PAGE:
Natl Lib Wk 2017- Opportunities for Minorities in Librarianship

Opportunities for Minorities in Librarianship - cover

ALB Celebrates National Library Week 2017 with  some library themed choices.

Opportunities for Minorities in Librarianship
Josey and Peeples

Submitter: It always exciting to see librarian career guides at my local public library. I am always talking up our career to people who would make great librarians. So it’s good to have books that better help people understand what we do. Sadly, this is not one of them. All this represents is why it’s important to weed your career section. I am attaching the punch card I found in the back of the book. Those were all removed in the 1990’s, so it’s pretty cool to see. Who remembers those!?

Holly: Fantastic book for the 70s, and worth updating if possible to reflect diversity in librarianship. This belongs in a library that collects on the history of librarianship. It cites the 1970 census, for goodness’ sake. That was FOUR censuses ago!



Opportunities for Minorities in Librarianship - table of contents

Opportunities for Minorities in Librariaship - Introduction

Opportunities for Minorities in Librariaship - Introduction

Native Americans and Librarianship

Opportunities for Minorities in Librarianship - punch card


  1. I used run an education job information center. My staff and I weeded the collection to make sure such books did not remain on the shelves more than two to three years after the publishing date. A few years ago I was weeded the basement storage collection in our central library and had so much fun looking at and then tossing the entire library science collection stored there. Nobody had looked at it for years. Not only were there career guides but lots of how to run your library manuals, reports and other fun things. This stuff was covered in dust and is near perfect Dewey order.
    One benefit of this mass weeding- we now have an collection of the check out book cards going back years.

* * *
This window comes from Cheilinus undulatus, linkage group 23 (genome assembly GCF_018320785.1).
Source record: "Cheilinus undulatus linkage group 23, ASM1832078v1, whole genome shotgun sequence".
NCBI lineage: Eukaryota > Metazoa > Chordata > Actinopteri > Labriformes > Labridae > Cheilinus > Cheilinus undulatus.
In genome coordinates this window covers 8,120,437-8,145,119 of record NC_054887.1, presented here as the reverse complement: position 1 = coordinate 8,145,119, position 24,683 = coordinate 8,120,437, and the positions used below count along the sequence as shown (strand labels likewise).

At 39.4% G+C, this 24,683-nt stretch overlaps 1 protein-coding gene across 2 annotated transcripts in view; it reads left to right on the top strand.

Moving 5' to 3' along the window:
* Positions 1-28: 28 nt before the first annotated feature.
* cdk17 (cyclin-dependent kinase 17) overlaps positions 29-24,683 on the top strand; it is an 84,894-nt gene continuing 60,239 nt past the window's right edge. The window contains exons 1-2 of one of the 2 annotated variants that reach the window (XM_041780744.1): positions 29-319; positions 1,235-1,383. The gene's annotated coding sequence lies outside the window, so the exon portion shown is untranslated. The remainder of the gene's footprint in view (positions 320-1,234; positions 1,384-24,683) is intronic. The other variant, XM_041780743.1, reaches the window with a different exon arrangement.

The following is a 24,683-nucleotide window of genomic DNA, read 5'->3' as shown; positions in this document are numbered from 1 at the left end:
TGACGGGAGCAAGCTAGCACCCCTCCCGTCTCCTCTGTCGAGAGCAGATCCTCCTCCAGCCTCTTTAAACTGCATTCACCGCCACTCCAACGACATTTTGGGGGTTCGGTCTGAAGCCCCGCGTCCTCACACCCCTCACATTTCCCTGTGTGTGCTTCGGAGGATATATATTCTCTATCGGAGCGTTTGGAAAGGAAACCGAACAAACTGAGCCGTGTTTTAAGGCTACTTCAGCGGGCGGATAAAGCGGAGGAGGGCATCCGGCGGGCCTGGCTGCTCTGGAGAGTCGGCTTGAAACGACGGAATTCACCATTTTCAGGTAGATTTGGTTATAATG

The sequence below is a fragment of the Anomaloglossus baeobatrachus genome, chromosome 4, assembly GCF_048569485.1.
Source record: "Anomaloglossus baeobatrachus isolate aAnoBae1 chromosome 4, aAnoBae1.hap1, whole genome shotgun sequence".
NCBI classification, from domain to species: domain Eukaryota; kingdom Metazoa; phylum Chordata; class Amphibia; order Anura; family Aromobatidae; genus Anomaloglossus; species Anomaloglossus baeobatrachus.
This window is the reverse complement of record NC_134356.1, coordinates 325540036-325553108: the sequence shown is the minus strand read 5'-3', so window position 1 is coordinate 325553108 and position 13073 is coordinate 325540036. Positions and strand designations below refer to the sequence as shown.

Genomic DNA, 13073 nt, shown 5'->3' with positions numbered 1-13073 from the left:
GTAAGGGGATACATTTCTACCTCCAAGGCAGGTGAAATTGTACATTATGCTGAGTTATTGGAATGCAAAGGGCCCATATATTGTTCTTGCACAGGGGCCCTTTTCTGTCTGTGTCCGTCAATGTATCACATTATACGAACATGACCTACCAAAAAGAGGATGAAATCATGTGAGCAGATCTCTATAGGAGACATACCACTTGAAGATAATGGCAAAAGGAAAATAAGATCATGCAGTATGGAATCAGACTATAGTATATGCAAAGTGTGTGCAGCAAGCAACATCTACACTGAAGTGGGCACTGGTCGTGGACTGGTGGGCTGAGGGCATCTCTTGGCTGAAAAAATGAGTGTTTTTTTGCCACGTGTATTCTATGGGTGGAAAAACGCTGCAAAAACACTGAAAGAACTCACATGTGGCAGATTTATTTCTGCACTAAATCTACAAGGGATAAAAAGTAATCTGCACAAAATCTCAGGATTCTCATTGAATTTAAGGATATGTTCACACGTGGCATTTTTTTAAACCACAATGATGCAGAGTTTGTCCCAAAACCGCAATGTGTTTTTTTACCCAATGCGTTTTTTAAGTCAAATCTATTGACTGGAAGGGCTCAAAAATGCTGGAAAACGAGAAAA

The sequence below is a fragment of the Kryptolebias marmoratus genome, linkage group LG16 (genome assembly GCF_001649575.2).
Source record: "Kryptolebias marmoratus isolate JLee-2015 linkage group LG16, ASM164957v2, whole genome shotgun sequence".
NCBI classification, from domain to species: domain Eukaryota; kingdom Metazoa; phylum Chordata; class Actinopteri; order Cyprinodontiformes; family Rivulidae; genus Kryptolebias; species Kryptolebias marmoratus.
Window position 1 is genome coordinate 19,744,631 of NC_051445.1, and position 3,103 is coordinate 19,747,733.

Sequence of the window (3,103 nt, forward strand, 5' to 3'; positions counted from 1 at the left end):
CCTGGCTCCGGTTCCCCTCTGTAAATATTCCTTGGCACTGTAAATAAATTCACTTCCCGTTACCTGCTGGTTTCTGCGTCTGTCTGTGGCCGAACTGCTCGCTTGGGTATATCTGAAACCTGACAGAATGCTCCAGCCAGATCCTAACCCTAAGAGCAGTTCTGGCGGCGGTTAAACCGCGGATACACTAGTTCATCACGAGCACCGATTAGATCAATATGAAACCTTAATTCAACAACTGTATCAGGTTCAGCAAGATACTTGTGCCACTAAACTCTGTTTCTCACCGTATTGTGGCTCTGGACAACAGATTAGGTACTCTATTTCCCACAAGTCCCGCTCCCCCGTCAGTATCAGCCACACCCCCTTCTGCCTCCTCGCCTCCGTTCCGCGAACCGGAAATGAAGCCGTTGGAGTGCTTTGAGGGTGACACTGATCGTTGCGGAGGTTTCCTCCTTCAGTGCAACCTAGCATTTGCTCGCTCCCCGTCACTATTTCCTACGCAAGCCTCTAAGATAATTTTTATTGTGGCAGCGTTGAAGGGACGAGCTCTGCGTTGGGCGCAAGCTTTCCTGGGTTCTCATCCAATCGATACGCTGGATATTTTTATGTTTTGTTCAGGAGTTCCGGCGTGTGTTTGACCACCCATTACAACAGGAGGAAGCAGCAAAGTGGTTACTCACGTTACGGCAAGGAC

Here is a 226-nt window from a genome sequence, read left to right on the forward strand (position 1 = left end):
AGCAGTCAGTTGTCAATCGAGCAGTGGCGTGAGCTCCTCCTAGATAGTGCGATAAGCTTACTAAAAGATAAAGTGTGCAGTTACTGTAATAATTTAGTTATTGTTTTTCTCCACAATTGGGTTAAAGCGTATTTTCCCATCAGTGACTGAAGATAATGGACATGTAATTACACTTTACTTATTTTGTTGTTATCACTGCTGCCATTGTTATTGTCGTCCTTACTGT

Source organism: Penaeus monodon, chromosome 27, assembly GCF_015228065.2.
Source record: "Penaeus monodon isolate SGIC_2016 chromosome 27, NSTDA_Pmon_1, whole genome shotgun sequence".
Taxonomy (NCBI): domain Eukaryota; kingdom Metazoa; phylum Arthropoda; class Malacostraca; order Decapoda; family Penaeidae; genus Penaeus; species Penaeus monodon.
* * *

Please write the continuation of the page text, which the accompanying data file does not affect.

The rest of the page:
2. Those old Scarecrow Press editions were notable for their uniformly dull design. “If we use this typeface for 40 years we’ll get our money’s worth!” “Cover art? We don’t need no stinkin’ cover art!”

  3. I was pleased to see Dr. Josey’s name. He taught at the library school I went to (Pitt), and while I didn’t have him as a prof., the Library School was small enough that everyone pretty much knew everyone else at least by sight and from get-togethers like the weekly wine-and-cheese parties. 🙂 And main library at Pitt (HIllman Library) used the Hollerith cards for checking-out books the whole time I was an undergrad as well as when I was in grad school. So this book brings back some memories. But, yeah, OLD memories. Definitely outdated except, as someone mentioned, for historical purposes. And, as Nann added, Scarecrow’s publishing ethic was *not* oriented toward beautiful design, but toward making their works inexpensive. (I was a bit surprised to see it in hardback, actually!)

    1. Lois, the last time I saw Dr. Josey was at Midwinter in Philadelphia (2010??). Kareem Abdul-Jabar was the speaker. E.J. was escorted in. Jabar didn’t know him but he recognized (from the audience reaction) that this elderly man was someone important. OTOH, two younger librarians were on one side of me. They didn’t know E.J., either, and asked, “Who is he?” The woman on my other side (whom I did not know) and I simultaneously told them. 🙂

    1. Isn’t Latino the preferred term now? It’s been years since I’ve heard Chicano (I’m a gringo)

      1. That’s a little like telling the Swedes and the Norwegians they are all Scandinavians.
        Seriously, I lived in a neighborhood where the rival gangs were Mexicans and Puerto Ricans.
        Puerto Ricans: We don’t need no stinking green cards, man. Mess with us and we’ll send you back to your own country.
        Mexicans: Well, at least we come from a country. Puerto Rico is just a island Commonwealth.

    2. Sure–in the same way that black is mutually exclusive with white. If you have one Mexican parent and one Puerto Rican parent, you have to make a choice. (I hope nobody thought that “Chicano” was a generic term, equivalent to Latino or Hispanic.)

  4. The table of contents makes it look as if the book is really about “How you can be your library’s token insert-name-of-minority-here”. Brrr.

  5. “minorities still suffer the crippling disease of racism”
    I know what they’re trying to say here but the way they put it makes it sound like they’re saying the minorities are racist.

  6. Can I just take a moment and be depressed that this intro could be cut and paste into a book today and would not be dated at all.

Comments are closed.